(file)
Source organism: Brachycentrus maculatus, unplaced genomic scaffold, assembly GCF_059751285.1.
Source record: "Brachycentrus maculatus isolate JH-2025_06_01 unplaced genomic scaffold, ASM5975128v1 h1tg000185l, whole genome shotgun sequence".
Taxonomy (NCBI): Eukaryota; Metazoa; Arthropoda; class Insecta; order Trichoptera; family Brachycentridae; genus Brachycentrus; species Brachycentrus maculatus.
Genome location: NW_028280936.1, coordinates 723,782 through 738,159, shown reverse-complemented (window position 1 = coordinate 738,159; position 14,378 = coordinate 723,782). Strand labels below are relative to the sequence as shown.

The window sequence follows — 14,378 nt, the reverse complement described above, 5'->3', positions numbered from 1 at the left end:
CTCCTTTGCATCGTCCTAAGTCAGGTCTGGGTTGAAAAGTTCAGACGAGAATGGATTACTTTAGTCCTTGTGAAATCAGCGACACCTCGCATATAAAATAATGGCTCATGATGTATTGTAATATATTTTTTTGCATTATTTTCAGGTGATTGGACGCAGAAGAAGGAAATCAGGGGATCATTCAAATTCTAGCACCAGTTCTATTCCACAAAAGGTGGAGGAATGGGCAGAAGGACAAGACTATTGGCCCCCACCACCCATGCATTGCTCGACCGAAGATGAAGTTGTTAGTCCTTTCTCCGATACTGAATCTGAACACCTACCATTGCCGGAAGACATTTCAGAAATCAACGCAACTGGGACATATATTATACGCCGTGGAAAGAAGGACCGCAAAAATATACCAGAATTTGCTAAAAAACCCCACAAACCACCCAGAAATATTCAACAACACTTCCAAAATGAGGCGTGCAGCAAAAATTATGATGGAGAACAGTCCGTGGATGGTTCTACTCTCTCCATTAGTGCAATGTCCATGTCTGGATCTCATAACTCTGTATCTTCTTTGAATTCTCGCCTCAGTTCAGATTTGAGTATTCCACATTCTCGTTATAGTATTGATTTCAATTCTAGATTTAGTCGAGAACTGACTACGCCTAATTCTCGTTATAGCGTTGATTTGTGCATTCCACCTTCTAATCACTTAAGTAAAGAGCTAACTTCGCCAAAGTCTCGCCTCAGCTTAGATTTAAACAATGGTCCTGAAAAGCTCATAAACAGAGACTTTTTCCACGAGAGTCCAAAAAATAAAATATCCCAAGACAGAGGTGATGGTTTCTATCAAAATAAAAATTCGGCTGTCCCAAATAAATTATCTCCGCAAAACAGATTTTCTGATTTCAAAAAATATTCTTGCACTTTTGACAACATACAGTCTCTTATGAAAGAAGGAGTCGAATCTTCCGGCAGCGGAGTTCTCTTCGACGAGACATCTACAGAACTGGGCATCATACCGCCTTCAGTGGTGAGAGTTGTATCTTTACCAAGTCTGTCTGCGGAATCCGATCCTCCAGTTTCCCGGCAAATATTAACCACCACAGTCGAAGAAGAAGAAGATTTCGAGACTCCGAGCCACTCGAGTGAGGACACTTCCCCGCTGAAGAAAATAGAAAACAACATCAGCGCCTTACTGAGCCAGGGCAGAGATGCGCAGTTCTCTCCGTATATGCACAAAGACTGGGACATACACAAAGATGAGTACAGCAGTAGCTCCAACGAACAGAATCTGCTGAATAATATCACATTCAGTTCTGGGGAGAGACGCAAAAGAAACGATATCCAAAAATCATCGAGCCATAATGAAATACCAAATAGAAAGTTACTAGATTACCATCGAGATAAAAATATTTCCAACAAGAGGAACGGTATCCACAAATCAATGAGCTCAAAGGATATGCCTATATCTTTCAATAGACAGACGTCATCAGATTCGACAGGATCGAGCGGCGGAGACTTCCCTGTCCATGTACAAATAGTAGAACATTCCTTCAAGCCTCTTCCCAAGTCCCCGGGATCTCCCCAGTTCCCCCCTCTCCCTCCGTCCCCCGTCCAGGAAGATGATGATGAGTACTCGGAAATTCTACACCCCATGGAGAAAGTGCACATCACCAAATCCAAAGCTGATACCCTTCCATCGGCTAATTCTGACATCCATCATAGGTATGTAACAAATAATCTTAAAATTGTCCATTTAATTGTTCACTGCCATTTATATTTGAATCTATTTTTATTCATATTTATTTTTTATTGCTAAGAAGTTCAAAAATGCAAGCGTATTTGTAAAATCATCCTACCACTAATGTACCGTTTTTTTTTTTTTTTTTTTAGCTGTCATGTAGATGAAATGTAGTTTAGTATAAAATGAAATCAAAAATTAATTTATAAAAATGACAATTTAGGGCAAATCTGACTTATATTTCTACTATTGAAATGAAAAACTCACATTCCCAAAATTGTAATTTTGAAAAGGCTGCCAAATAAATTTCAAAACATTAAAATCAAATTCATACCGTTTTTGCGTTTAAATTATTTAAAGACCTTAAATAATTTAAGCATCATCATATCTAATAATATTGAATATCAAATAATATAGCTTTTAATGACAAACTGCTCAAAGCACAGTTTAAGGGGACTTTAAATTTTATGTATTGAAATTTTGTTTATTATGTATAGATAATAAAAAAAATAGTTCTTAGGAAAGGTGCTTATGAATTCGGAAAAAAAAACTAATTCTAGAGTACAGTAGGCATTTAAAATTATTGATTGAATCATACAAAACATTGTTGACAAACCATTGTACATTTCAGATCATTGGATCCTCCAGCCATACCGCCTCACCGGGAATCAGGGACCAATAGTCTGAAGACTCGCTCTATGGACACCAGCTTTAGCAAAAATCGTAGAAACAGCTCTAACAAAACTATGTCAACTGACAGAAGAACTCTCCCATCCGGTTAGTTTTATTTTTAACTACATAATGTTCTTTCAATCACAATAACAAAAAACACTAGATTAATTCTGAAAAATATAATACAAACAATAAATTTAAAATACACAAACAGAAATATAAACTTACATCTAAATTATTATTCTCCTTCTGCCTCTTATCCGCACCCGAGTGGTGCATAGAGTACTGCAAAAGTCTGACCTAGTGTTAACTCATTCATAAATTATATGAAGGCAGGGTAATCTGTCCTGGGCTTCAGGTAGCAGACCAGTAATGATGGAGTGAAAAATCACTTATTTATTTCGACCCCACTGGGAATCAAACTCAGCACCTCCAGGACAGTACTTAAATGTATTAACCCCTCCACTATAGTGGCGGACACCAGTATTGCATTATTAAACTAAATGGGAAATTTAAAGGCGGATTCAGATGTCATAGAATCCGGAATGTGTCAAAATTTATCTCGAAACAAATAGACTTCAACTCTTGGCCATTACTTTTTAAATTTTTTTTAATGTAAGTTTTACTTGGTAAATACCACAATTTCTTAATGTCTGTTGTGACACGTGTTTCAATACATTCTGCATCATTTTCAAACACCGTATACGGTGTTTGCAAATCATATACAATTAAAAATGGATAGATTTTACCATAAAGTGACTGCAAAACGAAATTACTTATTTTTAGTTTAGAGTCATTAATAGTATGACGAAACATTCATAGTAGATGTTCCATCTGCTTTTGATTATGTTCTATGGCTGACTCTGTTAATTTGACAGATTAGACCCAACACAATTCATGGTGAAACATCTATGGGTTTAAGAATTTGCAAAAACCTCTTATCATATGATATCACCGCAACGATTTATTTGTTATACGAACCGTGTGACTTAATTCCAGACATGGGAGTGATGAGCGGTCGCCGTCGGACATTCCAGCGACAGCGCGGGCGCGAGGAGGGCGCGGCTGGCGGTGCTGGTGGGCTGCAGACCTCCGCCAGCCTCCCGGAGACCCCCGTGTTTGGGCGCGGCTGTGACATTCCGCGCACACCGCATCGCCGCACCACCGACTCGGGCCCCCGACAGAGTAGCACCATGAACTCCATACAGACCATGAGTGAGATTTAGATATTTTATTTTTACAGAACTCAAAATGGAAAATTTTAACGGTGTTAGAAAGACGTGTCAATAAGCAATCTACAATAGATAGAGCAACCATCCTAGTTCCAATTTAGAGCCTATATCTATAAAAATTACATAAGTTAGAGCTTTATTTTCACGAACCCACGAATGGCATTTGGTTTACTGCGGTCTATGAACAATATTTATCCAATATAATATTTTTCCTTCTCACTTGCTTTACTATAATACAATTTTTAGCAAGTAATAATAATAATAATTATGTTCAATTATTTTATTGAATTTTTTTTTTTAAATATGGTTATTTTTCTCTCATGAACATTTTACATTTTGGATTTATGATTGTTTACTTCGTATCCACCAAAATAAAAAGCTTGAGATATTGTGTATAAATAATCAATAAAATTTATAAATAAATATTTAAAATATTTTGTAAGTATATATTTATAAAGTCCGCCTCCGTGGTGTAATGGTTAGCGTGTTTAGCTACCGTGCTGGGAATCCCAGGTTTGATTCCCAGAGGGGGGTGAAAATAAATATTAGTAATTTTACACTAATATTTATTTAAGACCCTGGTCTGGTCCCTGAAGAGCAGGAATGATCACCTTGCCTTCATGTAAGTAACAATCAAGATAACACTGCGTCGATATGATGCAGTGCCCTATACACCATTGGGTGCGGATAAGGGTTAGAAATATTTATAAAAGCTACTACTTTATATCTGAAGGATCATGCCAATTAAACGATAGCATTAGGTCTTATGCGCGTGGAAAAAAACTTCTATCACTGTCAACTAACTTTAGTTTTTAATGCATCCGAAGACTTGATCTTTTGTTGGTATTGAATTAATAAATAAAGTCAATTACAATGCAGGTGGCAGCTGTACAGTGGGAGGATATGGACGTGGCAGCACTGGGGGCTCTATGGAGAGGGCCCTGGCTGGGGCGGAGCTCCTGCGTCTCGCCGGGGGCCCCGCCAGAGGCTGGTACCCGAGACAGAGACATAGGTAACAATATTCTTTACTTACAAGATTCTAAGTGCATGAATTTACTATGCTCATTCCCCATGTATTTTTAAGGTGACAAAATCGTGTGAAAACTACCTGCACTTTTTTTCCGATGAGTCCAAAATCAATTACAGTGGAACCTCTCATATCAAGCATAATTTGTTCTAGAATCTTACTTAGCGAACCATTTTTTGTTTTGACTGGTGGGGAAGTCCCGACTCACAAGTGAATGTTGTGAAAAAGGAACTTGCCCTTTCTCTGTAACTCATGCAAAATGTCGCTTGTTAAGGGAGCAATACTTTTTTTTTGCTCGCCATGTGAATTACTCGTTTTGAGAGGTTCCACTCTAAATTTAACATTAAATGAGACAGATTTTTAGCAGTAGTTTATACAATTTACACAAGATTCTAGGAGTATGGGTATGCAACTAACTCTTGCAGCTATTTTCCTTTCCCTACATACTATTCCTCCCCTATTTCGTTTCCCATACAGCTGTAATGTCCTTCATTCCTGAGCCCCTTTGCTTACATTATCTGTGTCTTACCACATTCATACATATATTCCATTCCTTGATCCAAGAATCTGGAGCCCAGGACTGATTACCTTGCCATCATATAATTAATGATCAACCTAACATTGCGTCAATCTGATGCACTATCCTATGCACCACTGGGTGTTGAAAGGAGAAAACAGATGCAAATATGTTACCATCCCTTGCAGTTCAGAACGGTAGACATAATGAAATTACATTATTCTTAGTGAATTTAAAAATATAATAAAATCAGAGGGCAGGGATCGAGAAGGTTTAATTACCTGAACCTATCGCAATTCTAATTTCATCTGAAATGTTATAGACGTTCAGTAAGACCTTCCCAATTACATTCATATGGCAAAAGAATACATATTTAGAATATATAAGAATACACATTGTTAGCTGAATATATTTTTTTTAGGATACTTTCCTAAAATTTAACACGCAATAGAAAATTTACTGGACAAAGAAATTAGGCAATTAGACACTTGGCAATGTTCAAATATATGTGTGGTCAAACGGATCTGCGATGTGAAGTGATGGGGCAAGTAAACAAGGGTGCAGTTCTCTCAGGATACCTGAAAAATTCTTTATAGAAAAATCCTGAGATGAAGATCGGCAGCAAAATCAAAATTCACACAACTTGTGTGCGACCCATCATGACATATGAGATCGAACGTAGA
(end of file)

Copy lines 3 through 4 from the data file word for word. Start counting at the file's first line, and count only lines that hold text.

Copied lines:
Taxonomy (NCBI): Eukaryota; Metazoa; Arthropoda; class Insecta; order Trichoptera; family Brachycentridae; genus Brachycentrus; species Brachycentrus maculatus.
Genome location: NW_028280936.1, coordinates 723,782 through 738,159, shown reverse-complemented (window position 1 = coordinate 738,159; position 14,378 = coordinate 723,782). Strand labels below are relative to the sequence as shown.